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Latest update: November 2023

Timucuan Trail... Premier North FL Biking

Scenic, Paved Bike Trail, Featuring State Parks along Florida's Northeast Coast

Located north of Jacksonville and the St. John's River, the Timucuan Trail runs mostly north-south, parallel to coastal Hwy A1A. Connected to the Amelia Island Trail at its northern end, the Timucuan Trail runs south through Big Talbot Island State Park and Little Talbot Island State Park, then onto Fort George Island, before officially ending (after a ride on the State Park's St. Johns River Ferry) in Mayport, FL. The Timucuan Trail is also part of the East Coast Greenway (Maine to Key West). (Map link, photos below)

Timucuan Trail

Map link... Timucuan Trail

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Location: Nassau and Duval Counties
End Points: Amelia Island State Park, Big Talbot Island State Park, Little Talbot Island State Park, Timucuan Ecological and Historical Preserve, Kingsley Plantation
Mileage: 10 miles (18 when complete)
Surface: 10-12 feet, paved
Nearby points of interest: Timucuan Ecological and Historical Preserve, Kingsley Plantation, Fort Caroline, St. Johns River Ferry

Bike Shops/Rentals:
Kayak Amelia (Big Talbot Island - check for availability)

Timucuan Parks Foundation

 Page Summary:

  1. Biking on the Timucuan Trail
  2. Big Talbot Island
    - Big Talbot Island State Park
    - Spoonbill Pond Boardwalk to Big Pine Trailhead
  3. Big Talbot Island to Little Talbot Island
    - Big Pine Trailhead to Little Talbot Island State Park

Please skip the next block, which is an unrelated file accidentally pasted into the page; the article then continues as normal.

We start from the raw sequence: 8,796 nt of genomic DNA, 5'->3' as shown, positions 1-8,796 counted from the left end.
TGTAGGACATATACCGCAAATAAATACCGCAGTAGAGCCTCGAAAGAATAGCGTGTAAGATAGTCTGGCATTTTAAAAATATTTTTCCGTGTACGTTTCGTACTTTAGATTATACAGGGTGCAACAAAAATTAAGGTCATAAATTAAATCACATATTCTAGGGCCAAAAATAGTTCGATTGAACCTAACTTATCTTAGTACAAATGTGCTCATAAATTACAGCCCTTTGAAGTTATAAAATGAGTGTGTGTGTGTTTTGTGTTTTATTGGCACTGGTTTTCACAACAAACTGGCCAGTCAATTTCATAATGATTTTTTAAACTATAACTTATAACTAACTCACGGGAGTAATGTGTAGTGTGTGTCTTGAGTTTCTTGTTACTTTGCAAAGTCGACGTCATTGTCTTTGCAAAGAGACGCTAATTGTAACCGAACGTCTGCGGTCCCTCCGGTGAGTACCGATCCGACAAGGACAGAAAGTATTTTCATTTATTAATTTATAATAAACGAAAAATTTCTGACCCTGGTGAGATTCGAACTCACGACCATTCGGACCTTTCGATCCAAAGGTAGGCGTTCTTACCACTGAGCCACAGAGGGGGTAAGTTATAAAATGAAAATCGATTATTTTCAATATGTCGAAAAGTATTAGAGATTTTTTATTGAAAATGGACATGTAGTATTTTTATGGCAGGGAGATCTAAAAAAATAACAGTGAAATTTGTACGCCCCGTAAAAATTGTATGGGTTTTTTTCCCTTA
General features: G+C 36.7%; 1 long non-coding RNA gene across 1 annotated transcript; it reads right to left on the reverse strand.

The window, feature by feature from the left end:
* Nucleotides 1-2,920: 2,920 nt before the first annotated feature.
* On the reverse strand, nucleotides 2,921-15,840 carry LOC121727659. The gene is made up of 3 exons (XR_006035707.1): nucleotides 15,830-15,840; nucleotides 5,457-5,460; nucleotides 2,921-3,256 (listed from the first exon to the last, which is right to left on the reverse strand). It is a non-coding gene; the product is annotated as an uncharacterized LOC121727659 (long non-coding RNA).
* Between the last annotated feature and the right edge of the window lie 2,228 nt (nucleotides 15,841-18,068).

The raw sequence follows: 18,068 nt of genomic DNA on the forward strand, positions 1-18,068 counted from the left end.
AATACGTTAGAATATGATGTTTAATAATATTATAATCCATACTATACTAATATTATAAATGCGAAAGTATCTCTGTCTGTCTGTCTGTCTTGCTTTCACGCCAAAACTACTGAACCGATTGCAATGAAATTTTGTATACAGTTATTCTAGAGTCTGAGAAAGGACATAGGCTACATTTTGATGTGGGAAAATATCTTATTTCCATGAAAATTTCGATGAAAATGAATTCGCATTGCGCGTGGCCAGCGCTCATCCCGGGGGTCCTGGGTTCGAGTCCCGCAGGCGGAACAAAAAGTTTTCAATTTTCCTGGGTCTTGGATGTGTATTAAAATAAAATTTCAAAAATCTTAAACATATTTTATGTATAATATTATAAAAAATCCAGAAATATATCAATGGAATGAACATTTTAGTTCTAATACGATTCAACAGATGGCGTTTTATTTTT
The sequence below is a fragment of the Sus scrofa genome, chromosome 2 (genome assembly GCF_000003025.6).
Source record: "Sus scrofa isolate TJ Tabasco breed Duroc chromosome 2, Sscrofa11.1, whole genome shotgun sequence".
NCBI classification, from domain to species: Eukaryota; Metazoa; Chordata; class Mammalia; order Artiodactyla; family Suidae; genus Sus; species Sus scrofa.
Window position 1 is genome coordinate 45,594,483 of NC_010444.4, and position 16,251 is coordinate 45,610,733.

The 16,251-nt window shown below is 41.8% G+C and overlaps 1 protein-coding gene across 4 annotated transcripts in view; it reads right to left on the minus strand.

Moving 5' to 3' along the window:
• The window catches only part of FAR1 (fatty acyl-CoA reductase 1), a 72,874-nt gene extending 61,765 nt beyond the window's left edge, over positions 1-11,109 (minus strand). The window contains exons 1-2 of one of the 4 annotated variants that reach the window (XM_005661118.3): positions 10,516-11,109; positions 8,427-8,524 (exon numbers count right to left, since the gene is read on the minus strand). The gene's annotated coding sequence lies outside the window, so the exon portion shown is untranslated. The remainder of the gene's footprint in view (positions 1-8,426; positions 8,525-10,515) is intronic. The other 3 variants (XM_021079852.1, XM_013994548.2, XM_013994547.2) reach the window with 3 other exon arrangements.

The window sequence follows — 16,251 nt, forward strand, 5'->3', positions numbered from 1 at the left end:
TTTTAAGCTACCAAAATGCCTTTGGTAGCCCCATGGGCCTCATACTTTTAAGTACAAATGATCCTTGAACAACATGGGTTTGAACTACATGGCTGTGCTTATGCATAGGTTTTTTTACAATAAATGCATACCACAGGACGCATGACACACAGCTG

4. Little Talbot Island
    - Little Talbot Island State Park to Fort George Island
  5. Fort George Island
    - Huguenot Memorial Park
    - St. Johns River Ferry
  6. Nearby Places of Interest
    - Timucuan Ecological and Historical Preserve
    - Kingsley Plantation
  7. More Information and Resources

Biking on the Timucuan Trail... Comments and Photos

The Timucuan Trail is an easy ride with few road crossings, and access to some Florida State Parks with beaches and camping. Mixed shade and sun - bring hat, water, bug repellant. A few sections still run on the road shoulder pending future construction. The trail is a key link on the growing coastal trail system from the St. Mary's River to the St. Johns River in northeast Florida.

Big Talbot Island

At the north end, parking is available just south of the A1A bridge over Nassau Sound at the Sawpit Creek Boat Ramp (parking, restroom), across the road from the trail - or park at Amelia Island State Park and ride on the A1A shoulder over the bridge, which is parallel to the George Crady Bridge Fishing Pier State Park (unfortunately the old bridge is shut off at the southern end and is not a not a through route, though it's a pleasant bike ride on the pier to the dead-end).

Spoonbill Pond Boardwalk to Big Pine Trailhead (3.5 mi.)

The trail starts out as a long boardwalk along Spoonbill Pond, a popular birdwatching area, then runs through Big Talbot Island State Park - scenic, paved, some sections alongside the roadway. Interpretative signs are located regularly along the trail. There are several trail parking areas along A1A with access to beaches and hiking trails.

  • Boneyard Beach and The Bluffs is a popular stopping point (parking, picnic, porta-potties). The 3-mile beach is littered with twisted driftwood trees deposited over the years, said to resemble old bones.
  • Blackrock Trailhead (parking, benches) - trail to Driftwood Beach.